NCC initially floated on AIM in 2004 and became busily acquisitive: it's frustrating how its announcements referencing the 2016 debacle don't really explain the loss of contracts – even respecting due regard to commercial confidentiality – making it tricky to understand what really happened, any loss of competitive advantages etc. 

Instead, paragraphs with consultancy-speak on re-positioning and the like, which leave best assumptions at too many takeovers and taking eyes off the ball – especially in a fast-moving technology business.  A relatively small company expanding internationally would have added to risks, however sensible strategically.

Inevitably, NCC shares will trade at a discount to peers until it establishes a more consistent record.  Yet, given the initiatives by a new board – in context of inherent demand to tackle cybercrime – there's fair chance news will evolve positively overall, benefiting its stock.

Manifesto for recovery and growth

At the July 2017 prelims, the new executive chairman (who became a non-executive director once a chief executive replacement was appointed) proclaimed:

"When we have successfully managed our way through this transitional period, improved our organisation and how we go to market, we see significant upside opportunities and material value creation."

In its financial year to May 2018, the group managed a pre-tax profit recovery to £11.9 million on continuing operations' revenue up 8.3% to £233 million.  Within this it's a tale of two parts with "Assurance" – in cyber security and risk mitigation services – dominating revenue albeit "Escrow" providing the bulk of profits.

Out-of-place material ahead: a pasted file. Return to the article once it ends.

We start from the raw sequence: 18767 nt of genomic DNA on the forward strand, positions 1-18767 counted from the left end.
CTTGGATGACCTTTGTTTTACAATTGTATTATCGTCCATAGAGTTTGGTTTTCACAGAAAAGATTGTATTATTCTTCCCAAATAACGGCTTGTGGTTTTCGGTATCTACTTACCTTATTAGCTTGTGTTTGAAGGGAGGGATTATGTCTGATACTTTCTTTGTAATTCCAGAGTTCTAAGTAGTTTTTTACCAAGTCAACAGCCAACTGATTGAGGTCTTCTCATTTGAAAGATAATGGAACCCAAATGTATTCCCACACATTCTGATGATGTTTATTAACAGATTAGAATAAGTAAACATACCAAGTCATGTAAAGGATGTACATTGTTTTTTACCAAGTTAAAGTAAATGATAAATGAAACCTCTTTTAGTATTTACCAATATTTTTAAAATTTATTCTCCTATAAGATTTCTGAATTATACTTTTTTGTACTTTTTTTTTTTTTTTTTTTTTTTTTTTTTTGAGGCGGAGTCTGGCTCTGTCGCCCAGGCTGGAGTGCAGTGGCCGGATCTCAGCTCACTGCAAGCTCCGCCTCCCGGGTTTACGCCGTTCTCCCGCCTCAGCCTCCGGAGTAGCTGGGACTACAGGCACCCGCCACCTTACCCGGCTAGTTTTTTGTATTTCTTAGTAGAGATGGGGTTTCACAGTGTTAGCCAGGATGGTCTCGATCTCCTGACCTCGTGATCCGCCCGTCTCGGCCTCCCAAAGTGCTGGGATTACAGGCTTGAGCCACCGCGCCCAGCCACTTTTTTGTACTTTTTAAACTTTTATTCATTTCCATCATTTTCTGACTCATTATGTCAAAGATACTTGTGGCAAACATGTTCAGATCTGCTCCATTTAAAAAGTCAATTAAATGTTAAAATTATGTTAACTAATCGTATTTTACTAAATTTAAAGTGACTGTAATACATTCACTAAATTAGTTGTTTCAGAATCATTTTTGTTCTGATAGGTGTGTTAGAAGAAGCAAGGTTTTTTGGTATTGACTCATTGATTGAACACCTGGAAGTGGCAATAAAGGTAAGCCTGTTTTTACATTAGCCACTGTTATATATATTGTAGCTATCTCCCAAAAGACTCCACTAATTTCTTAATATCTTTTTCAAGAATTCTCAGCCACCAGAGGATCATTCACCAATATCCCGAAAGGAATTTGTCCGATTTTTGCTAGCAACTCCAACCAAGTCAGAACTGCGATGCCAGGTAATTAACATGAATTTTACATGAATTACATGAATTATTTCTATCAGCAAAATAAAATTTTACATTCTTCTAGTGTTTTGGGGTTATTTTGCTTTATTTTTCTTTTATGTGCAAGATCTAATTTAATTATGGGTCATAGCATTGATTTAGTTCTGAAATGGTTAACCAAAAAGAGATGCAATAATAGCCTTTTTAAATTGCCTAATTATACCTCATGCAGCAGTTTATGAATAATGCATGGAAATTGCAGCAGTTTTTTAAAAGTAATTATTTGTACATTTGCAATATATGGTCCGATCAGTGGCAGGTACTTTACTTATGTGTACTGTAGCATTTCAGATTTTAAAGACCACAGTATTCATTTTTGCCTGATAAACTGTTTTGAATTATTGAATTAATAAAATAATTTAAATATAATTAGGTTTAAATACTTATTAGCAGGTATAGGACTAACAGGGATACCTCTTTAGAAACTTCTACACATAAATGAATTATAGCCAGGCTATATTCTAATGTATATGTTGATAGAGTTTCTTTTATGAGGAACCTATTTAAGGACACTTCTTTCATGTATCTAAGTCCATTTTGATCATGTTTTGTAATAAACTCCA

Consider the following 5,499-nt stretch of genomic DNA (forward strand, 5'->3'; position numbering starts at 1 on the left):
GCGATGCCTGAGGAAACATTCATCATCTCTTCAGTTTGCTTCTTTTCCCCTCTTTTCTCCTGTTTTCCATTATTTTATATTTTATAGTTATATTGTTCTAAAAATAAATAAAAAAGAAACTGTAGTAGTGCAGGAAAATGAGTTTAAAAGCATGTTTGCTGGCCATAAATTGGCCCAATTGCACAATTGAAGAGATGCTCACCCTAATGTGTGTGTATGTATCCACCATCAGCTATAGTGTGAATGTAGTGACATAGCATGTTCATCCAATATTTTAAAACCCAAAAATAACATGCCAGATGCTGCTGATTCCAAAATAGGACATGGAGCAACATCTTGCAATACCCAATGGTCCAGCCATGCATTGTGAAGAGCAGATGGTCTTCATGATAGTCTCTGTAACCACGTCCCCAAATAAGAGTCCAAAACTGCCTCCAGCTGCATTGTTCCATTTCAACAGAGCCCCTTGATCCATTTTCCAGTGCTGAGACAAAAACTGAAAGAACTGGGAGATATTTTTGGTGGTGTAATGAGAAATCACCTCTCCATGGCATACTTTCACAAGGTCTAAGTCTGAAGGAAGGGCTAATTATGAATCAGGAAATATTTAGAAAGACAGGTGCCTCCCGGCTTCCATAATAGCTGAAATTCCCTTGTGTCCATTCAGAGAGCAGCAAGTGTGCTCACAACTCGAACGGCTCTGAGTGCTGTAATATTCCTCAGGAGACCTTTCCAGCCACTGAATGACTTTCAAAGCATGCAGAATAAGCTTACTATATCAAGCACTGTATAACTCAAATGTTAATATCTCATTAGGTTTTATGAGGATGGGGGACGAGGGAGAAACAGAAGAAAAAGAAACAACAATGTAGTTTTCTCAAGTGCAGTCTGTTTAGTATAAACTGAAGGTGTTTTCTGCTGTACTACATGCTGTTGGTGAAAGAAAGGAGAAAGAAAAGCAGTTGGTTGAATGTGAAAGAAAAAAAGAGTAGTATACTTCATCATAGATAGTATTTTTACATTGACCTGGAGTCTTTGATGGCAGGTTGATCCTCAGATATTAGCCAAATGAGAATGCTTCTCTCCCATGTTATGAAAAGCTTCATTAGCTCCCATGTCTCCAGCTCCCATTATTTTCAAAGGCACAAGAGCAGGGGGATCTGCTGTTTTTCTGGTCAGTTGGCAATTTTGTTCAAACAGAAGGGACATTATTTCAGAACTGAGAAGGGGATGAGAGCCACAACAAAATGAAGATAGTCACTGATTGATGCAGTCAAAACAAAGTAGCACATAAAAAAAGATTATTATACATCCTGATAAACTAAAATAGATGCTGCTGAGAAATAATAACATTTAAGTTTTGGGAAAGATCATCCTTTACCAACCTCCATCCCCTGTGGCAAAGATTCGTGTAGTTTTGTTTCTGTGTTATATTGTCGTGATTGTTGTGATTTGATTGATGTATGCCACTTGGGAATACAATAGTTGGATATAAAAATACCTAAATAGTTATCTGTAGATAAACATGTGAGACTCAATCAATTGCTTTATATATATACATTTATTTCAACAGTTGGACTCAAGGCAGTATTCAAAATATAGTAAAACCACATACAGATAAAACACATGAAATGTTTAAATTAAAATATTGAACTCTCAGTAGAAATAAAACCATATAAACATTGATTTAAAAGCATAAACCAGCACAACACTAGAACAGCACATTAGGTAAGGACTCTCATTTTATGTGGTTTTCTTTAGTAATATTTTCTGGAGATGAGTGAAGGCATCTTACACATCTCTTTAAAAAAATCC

Assurance turned a £53.5 million operating loss into a £4.5 million profit, on revenue up 13.8% to £194 million; although adjusting for currency and third party re-sales, revenue growth was 23% and adjusted operating profit rose 63.5% to £17 million.  The UK disappointed, prompting a new approach to market, although the US and Netherlands achieved high-teens percentage revenue growth.

"Escrow" edged up revenue a modest 4.3% to £38.8 million, albeit boosted by a prior year revenue recognition issue, thus organic growth was closer to 2.7%.  Yet its operating profit contribution rose 13.5% to £21.8 million or by 6.9% to £21.6 million on an adjusted basis.

So, with the chairman asserting "much remains yet to be done" in terms of improvements, this looks quite a promising base to work with – despite its apparent complexities, from studying the operating reviews. Implicitly, they have identified further turnaround initiatives.

NCC Group - financial summary              
year ended 31 May             Estimates
  2013 2014 2015 2016 2017 2018 2019
Turnover (£ million) 99.2 111 134 209 215 233